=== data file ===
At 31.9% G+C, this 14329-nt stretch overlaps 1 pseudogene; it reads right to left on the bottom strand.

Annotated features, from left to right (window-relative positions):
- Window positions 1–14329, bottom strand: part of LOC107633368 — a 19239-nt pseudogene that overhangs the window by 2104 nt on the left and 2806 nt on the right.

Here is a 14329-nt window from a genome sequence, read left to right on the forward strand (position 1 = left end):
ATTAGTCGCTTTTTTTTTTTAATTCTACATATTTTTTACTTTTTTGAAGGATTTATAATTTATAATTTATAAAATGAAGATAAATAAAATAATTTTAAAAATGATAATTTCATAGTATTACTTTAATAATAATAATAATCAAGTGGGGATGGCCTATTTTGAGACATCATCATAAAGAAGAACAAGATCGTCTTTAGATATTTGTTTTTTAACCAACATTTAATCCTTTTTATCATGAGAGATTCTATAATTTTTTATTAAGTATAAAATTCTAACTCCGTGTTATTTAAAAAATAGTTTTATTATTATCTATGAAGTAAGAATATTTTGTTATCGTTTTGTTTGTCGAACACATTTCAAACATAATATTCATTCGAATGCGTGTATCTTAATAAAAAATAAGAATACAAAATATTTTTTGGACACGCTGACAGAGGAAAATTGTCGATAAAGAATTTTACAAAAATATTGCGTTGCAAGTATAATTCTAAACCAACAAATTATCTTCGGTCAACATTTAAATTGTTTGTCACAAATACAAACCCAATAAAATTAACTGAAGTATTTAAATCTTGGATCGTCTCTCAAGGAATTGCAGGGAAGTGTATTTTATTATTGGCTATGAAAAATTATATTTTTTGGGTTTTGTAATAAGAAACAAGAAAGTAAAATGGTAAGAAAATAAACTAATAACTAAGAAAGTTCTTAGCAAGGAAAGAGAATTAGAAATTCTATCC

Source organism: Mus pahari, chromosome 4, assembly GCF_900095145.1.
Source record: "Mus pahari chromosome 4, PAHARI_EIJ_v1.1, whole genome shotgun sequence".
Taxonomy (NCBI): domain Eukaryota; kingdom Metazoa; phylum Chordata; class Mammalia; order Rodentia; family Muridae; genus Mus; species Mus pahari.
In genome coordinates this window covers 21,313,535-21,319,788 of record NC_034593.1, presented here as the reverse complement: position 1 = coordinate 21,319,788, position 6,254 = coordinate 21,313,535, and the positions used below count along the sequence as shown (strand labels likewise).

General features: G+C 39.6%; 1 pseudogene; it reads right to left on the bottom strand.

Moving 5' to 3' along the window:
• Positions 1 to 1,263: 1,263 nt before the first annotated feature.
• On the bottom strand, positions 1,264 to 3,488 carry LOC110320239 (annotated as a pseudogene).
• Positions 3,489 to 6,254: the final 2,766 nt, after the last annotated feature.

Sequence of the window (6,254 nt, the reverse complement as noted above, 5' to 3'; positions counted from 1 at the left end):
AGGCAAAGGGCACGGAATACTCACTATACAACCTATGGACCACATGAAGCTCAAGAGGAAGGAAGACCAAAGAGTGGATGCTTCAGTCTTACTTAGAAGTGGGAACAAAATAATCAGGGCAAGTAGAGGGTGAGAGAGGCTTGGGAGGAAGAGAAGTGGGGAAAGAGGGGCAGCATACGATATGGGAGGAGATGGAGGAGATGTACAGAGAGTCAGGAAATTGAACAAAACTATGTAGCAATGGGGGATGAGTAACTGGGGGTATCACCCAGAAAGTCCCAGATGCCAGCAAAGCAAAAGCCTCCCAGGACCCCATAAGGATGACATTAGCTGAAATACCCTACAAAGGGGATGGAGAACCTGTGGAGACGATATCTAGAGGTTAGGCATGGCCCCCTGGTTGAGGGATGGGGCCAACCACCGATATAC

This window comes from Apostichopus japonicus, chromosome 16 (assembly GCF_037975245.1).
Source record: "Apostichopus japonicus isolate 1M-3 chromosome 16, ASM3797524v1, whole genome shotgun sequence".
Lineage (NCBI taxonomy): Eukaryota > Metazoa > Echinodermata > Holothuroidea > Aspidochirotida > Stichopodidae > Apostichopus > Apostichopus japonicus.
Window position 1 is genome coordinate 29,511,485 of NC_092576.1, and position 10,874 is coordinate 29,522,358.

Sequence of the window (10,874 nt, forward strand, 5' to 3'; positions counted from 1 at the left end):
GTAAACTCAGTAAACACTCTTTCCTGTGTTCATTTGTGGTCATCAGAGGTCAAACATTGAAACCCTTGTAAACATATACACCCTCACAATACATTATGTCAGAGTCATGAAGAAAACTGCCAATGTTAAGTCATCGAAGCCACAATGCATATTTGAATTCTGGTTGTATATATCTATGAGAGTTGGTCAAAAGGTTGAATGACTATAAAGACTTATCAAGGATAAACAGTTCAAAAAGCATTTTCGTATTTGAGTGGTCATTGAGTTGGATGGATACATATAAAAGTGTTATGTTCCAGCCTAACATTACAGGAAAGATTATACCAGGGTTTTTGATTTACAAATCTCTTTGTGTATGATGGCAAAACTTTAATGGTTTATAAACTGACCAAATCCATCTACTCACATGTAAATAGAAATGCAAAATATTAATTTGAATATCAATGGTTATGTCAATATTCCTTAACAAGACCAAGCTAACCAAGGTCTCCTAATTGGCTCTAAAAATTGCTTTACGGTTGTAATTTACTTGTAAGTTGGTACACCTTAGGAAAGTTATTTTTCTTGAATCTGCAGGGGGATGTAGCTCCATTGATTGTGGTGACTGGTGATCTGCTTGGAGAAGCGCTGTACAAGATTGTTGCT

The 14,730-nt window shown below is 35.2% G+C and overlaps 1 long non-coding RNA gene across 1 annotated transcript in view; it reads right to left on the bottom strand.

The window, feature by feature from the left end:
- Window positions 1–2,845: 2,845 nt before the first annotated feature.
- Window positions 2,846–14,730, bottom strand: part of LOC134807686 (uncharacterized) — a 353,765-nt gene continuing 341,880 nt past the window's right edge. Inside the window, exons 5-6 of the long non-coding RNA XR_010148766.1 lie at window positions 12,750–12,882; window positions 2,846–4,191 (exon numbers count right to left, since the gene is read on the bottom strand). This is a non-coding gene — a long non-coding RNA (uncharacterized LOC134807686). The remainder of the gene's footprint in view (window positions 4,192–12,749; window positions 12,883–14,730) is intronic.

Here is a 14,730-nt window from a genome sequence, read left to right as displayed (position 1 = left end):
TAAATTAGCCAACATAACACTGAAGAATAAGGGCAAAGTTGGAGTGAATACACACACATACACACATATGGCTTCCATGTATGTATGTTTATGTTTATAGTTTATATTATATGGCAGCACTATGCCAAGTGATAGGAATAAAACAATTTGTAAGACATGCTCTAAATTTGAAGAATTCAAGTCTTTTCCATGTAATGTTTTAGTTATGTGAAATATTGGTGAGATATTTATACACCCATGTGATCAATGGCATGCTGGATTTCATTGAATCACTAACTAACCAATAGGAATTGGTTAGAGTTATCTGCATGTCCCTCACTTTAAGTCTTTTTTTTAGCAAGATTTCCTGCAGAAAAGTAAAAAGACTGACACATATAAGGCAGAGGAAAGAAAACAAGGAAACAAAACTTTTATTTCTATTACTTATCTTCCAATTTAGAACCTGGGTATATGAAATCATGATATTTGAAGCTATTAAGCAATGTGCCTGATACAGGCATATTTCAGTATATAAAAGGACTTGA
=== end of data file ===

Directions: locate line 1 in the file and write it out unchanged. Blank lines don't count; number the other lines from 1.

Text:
At 31.9% G+C, this 14329-nt stretch overlaps 1 pseudogene; it reads right to left on the bottom strand.